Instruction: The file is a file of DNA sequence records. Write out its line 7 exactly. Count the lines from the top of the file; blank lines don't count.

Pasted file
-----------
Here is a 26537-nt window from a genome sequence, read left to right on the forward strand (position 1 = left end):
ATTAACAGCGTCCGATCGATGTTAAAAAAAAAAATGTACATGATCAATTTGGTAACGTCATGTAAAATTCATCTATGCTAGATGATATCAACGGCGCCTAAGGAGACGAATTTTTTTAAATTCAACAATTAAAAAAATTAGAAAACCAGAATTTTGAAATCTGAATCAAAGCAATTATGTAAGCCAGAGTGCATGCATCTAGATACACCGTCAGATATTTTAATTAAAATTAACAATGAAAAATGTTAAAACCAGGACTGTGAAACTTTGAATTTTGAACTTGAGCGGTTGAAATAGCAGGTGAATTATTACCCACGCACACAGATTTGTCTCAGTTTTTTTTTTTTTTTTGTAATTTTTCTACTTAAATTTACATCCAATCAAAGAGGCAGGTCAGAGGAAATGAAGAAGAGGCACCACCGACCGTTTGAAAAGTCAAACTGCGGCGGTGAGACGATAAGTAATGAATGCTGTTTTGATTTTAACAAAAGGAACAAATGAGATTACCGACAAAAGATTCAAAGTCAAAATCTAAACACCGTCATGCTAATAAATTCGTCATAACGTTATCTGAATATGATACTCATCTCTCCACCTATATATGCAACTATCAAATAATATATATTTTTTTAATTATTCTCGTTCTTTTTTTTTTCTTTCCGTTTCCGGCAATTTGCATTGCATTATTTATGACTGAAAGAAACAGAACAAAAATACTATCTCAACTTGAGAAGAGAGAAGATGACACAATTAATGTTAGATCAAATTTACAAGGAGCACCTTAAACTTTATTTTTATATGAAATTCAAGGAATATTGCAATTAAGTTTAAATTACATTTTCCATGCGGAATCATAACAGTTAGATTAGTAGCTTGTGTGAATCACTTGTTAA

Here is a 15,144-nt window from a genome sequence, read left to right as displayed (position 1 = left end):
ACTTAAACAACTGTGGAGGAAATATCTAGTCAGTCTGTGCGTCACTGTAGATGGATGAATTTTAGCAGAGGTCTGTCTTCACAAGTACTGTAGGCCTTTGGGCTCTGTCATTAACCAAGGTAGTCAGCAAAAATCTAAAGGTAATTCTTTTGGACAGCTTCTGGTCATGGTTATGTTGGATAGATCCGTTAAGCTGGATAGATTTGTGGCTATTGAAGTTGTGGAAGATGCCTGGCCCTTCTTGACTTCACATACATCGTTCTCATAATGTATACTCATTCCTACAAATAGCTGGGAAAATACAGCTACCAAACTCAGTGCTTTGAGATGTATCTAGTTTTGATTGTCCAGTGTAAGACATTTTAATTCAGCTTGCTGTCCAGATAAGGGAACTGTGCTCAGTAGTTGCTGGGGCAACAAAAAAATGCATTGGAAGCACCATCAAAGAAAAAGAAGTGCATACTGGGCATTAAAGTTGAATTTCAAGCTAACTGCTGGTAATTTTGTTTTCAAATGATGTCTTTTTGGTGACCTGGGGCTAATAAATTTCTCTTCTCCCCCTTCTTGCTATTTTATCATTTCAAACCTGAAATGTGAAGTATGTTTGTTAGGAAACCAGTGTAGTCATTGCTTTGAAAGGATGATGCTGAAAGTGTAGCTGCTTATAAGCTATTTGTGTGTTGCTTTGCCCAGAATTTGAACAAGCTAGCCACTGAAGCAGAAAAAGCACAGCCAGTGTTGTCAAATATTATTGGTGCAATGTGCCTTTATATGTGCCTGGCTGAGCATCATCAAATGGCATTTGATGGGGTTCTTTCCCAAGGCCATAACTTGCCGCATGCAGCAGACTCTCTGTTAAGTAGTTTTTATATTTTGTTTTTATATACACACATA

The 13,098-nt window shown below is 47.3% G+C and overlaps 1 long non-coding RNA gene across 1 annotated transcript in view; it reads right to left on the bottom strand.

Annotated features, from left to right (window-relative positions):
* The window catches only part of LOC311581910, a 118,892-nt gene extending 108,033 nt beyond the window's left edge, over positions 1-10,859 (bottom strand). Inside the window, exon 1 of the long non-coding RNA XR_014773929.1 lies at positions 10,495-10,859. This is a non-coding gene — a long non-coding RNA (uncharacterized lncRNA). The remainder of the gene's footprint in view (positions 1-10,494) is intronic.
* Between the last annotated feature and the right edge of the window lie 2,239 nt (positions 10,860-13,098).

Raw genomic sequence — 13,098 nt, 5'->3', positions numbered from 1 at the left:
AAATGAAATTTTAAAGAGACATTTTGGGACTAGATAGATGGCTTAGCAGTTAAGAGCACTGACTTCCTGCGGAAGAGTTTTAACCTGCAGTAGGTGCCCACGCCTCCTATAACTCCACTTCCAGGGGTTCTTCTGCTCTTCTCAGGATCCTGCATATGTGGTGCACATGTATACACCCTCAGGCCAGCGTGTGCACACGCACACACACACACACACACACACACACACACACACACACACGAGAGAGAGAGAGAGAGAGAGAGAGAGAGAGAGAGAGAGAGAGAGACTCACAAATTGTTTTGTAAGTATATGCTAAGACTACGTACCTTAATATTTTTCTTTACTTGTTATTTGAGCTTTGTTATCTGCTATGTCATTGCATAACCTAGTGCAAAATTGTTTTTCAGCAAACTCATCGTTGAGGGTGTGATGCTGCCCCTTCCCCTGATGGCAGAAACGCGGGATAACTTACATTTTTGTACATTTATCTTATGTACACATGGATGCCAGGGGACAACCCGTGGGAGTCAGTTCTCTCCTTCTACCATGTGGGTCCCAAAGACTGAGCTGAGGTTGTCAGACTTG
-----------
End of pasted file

* The window catches only part of LOC311581910, a 118,892-nt gene extending 108,033 nt beyond the window's left edge, over positions 1-10,859 (bottom strand). Inside the window, exon 1 of the long non-coding RNA XR_014773929.1 lies at positions 10,495-10,859. This is a non-coding gene — a long non-coding RNA (uncharacterized lncRNA). The remainder of the gene's footprint in view (positions 1-10,494) is intronic.